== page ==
The show began with a high energy performance by CSUN Hip Hop. Twelve designers showcased their work through four to five pieces, with specific themes and music. A special presentation of the ADM pattern making class gave the audience a glimpse of what’s in store for next year’s fashion show.

The clothes varied from Pinedo’s designs, inspired by India, to Elisa Rosales’ 1940s and 1950s rockabilly influenced garments to Dialla Ismail’s Oscar-worthy gowns. The five-panel judge included Susan McCready, vice president of marketing for Milani Cosmetics and Evelin Skorkoff, designer of sportswear and sweaters for the clothing brand, bebe.

To see video of the show, click here. 

Pacquiao or Mayweather: students pick winner of big fight

With the most anticipated boxing match inching closer and closer, students choose the winner of perhaps the biggest fight ever.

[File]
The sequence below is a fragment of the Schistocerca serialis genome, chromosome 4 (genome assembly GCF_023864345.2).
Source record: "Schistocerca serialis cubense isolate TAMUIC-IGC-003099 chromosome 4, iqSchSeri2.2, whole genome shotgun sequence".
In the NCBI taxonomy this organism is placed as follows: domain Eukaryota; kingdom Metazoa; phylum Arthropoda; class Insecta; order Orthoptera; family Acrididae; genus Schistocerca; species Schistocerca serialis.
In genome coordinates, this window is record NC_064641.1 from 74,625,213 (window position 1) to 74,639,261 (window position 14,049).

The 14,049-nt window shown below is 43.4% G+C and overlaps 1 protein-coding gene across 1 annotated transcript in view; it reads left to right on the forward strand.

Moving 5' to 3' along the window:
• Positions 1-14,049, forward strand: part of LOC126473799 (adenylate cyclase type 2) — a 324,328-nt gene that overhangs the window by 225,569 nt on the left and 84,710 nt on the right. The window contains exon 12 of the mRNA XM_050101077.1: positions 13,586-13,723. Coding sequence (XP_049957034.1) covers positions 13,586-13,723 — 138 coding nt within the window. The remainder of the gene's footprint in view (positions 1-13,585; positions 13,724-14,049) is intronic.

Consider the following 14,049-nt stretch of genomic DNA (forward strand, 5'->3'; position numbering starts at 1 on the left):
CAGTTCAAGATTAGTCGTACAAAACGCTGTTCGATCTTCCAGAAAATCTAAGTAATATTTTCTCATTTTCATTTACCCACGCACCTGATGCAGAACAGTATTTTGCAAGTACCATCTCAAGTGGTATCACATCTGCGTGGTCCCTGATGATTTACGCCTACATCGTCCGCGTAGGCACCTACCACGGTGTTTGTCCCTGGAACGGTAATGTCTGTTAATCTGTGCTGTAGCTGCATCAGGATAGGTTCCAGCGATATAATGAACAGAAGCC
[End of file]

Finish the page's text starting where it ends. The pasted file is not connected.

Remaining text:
Deadline approaches for students to get free tickets for Yo-Yo Ma VPAC concert

Photo credit: Valley Perfomring Arts Center Website

CSUN alumni Earl Enzer and his wife Karen have given students the opportunity to see world renown cellist Yo-Yo Ma perform at the Valley Performing Art Center next week on May 6.

The Enzers have underwritten 200 tickets to the event specifically for students to attend. The deadline to enter to win a ticket to the gala performance is April 29, said Marivi Valcourt, Director of Marketing and Strategic Communications for the VPAC.

Mr. Enzer, who works at Goldman Sachs, is the chairman of the CSUN Foundation Board, and has been since 2010. He has been a longtime supporter of education and philanthropy.

Valcourt said there have been live drawings for tickets to the Yo-Yo Ma performance including at AS Productions’ Big Lecture featuring James Franco back in March, and the AS Big Comedy event.

Students can enter to win a ticket to the Yo-Yo Ma Gala here – http://www.valleyperformingartscenter.org/yoyomastudent/#CSUN Student Tickets